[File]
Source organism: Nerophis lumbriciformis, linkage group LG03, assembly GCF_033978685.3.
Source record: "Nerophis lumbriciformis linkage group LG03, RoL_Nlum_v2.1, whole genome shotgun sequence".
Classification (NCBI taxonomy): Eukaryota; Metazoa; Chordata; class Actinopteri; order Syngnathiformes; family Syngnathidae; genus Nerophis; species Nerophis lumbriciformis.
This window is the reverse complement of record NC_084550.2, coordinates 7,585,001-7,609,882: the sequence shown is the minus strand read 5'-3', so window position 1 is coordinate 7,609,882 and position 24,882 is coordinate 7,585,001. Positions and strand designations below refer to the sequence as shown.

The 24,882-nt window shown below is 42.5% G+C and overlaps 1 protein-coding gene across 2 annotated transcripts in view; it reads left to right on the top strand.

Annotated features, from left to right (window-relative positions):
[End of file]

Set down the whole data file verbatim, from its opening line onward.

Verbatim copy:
Source organism: Nerophis lumbriciformis, linkage group LG03, assembly GCF_033978685.3.
Source record: "Nerophis lumbriciformis linkage group LG03, RoL_Nlum_v2.1, whole genome shotgun sequence".
Classification (NCBI taxonomy): Eukaryota; Metazoa; Chordata; class Actinopteri; order Syngnathiformes; family Syngnathidae; genus Nerophis; species Nerophis lumbriciformis.
This window is the reverse complement of record NC_084550.2, coordinates 7,585,001-7,609,882: the sequence shown is the minus strand read 5'-3', so window position 1 is coordinate 7,609,882 and position 24,882 is coordinate 7,585,001. Positions and strand designations below refer to the sequence as shown.

The 24,882-nt window shown below is 42.5% G+C and overlaps 1 protein-coding gene across 2 annotated transcripts in view; it reads left to right on the top strand.

Annotated features, from left to right (window-relative positions):